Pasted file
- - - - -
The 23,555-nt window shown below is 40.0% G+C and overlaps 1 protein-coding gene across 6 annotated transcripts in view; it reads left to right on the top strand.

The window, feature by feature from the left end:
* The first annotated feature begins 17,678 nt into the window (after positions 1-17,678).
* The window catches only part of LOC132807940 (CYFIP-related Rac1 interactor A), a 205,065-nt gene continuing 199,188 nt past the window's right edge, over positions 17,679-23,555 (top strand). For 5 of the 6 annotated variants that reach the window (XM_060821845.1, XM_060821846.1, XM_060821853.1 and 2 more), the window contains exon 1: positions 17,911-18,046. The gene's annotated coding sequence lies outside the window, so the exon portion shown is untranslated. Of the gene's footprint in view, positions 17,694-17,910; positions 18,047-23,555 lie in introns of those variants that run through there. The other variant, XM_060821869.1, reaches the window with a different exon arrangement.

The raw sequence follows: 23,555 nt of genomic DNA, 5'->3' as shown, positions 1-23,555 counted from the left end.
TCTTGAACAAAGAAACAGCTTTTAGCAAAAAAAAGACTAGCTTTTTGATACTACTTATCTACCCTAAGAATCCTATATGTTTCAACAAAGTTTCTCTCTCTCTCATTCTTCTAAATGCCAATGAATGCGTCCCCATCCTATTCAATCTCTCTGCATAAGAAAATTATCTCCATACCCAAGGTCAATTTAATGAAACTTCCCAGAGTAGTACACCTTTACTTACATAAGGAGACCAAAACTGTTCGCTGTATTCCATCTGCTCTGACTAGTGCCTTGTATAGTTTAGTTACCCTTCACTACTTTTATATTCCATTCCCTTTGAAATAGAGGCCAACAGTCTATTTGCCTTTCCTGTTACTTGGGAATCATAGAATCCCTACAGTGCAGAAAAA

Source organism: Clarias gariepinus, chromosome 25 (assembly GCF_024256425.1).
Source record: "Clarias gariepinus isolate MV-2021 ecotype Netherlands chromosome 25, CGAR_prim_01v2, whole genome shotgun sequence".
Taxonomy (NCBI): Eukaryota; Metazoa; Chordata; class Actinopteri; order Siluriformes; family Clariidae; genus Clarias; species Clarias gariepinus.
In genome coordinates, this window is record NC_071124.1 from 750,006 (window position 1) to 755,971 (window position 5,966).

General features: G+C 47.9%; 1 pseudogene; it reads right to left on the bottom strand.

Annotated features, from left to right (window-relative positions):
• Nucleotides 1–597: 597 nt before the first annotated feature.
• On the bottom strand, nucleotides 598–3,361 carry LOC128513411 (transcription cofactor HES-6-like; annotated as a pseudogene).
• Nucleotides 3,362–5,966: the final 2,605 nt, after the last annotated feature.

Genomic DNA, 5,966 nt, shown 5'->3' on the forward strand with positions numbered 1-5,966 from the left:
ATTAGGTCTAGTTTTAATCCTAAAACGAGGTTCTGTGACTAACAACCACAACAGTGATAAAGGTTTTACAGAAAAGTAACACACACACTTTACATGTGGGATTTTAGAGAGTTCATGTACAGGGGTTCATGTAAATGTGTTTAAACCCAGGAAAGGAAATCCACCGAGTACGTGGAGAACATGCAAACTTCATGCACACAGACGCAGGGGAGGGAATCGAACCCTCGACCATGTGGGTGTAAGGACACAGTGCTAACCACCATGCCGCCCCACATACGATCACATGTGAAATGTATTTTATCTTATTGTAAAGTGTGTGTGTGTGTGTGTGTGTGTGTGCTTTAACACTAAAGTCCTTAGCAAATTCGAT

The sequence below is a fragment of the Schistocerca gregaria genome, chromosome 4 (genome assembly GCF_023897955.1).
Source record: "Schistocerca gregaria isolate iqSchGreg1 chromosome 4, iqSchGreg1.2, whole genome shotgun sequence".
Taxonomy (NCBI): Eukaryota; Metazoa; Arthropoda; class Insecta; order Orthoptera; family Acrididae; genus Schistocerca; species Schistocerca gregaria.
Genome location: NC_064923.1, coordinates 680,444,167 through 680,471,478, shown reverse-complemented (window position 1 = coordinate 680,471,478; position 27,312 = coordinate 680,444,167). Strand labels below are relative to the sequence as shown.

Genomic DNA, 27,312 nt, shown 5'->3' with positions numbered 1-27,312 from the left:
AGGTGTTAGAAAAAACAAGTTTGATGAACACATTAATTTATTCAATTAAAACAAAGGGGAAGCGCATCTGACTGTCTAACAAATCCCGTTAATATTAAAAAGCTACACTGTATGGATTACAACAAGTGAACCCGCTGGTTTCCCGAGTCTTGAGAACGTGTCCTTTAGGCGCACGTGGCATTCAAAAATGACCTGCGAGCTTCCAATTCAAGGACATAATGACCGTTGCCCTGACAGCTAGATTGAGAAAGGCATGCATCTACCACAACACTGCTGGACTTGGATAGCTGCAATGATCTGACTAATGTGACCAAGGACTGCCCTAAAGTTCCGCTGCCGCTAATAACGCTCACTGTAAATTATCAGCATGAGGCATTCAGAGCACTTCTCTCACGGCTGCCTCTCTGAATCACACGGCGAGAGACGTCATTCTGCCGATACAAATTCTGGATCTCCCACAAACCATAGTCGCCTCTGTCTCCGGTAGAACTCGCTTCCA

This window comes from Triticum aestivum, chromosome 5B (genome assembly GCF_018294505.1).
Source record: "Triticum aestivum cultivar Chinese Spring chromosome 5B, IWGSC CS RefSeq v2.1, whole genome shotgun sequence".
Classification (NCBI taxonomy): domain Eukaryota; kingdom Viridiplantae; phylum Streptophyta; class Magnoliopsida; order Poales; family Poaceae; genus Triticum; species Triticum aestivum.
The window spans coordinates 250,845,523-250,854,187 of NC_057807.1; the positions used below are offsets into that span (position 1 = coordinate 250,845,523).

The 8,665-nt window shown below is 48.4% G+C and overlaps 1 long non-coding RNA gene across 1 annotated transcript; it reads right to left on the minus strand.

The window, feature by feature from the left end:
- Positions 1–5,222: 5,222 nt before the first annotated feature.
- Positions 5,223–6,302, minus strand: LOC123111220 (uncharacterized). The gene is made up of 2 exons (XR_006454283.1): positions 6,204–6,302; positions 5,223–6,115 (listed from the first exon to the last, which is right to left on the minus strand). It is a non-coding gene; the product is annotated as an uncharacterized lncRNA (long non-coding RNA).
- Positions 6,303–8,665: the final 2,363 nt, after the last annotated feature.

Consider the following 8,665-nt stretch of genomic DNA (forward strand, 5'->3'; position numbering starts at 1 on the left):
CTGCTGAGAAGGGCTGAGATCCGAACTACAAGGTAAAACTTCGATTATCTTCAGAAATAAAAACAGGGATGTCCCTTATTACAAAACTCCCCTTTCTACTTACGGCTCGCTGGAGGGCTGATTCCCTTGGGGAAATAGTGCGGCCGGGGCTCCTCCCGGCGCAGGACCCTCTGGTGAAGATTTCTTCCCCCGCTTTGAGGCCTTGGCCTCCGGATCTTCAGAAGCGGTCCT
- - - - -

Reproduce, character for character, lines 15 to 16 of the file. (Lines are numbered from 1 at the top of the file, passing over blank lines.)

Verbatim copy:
• Nucleotides 3,362–5,966: the final 2,605 nt, after the last annotated feature.

Genomic DNA, 5,966 nt, shown 5'->3' on the forward strand with positions numbered 1-5,966 from the left: